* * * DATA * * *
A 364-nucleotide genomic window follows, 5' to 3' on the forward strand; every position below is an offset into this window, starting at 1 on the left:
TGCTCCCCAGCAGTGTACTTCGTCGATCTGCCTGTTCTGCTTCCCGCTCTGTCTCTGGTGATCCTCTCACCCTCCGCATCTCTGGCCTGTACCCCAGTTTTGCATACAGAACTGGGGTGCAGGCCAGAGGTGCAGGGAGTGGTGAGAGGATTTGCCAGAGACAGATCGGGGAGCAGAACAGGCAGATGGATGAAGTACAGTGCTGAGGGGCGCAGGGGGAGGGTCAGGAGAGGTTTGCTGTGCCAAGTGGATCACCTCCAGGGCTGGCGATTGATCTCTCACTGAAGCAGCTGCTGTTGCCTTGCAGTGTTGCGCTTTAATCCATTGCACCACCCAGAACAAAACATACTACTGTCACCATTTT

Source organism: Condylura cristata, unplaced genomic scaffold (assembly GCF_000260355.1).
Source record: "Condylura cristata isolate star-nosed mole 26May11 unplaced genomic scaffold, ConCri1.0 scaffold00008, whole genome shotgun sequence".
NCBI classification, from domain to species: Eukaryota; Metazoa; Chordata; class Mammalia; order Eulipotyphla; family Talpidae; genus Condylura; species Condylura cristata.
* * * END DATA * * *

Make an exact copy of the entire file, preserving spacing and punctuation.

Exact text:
A 364-nucleotide genomic window follows, 5' to 3' on the forward strand; every position below is an offset into this window, starting at 1 on the left:
TGCTCCCCAGCAGTGTACTTCGTCGATCTGCCTGTTCTGCTTCCCGCTCTGTCTCTGGTGATCCTCTCACCCTCCGCATCTCTGGCCTGTACCCCAGTTTTGCATACAGAACTGGGGTGCAGGCCAGAGGTGCAGGGAGTGGTGAGAGGATTTGCCAGAGACAGATCGGGGAGCAGAACAGGCAGATGGATGAAGTACAGTGCTGAGGGGCGCAGGGGGAGGGTCAGGAGAGGTTTGCTGTGCCAAGTGGATCACCTCCAGGGCTGGCGATTGATCTCTCACTGAAGCAGCTGCTGTTGCCTTGCAGTGTTGCGCTTTAATCCATTGCACCACCCAGAACAAAACATACTACTGTCACCATTTT

Source organism: Condylura cristata, unplaced genomic scaffold (assembly GCF_000260355.1).
Source record: "Condylura cristata isolate star-nosed mole 26May11 unplaced genomic scaffold, ConCri1.0 scaffold00008, whole genome shotgun sequence".
NCBI classification, from domain to species: Eukaryota; Metazoa; Chordata; class Mammalia; order Eulipotyphla; family Talpidae; genus Condylura; species Condylura cristata.